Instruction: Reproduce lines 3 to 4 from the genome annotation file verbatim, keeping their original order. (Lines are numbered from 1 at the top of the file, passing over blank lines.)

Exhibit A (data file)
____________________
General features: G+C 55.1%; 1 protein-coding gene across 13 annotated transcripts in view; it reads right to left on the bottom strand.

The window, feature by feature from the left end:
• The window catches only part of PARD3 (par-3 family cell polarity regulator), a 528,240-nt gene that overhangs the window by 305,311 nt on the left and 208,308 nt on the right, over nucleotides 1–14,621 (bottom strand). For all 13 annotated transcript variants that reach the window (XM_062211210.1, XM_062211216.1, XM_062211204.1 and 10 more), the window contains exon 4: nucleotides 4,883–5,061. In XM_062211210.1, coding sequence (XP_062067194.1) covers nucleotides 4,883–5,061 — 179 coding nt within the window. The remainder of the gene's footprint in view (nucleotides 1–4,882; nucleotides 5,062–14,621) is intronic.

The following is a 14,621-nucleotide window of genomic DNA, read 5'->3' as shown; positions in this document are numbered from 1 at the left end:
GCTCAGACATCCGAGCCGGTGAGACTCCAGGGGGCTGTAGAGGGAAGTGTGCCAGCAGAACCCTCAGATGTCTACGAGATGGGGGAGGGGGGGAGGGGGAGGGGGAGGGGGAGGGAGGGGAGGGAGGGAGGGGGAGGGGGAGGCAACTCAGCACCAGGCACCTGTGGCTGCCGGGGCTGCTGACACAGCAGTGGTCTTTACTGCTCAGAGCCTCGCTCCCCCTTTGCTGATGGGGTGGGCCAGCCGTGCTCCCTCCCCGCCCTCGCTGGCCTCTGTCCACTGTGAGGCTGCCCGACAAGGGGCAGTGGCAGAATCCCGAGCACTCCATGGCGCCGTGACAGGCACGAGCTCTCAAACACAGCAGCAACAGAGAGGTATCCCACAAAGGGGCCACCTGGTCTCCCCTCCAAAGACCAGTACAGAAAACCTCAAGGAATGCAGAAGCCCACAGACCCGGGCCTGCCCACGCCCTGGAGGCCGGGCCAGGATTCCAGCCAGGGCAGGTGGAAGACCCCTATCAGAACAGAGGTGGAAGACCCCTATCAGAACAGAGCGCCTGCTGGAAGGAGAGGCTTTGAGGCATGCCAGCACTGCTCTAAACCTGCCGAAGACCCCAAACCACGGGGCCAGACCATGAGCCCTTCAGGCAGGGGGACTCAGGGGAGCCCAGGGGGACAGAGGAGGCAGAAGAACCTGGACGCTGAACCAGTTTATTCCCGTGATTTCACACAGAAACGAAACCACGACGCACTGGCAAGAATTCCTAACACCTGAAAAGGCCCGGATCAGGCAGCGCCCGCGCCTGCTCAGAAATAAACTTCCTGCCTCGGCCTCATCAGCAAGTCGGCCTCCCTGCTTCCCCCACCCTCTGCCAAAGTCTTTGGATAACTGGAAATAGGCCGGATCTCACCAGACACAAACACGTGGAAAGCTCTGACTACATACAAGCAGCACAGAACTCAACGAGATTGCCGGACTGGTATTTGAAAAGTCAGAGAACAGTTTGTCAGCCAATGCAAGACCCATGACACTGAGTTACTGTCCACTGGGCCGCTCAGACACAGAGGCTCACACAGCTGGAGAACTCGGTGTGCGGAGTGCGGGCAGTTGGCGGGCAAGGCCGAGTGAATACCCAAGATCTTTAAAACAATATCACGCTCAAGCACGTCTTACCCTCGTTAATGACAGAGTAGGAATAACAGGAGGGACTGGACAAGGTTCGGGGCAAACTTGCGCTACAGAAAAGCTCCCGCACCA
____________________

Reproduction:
• The window catches only part of PARD3 (par-3 family cell polarity regulator), a 528,240-nt gene that overhangs the window by 305,311 nt on the left and 208,308 nt on the right, over nucleotides 1–14,621 (bottom strand). For all 13 annotated transcript variants that reach the window (XM_062211210.1, XM_062211216.1, XM_062211204.1 and 10 more), the window contains exon 4: nucleotides 4,883–5,061. In XM_062211210.1, coding sequence (XP_062067194.1) covers nucleotides 4,883–5,061 — 179 coding nt within the window. The remainder of the gene's footprint in view (nucleotides 1–4,882; nucleotides 5,062–14,621) is intronic.

The following is a 14,621-nucleotide window of genomic DNA, read 5'->3' as shown; positions in this document are numbered from 1 at the left end: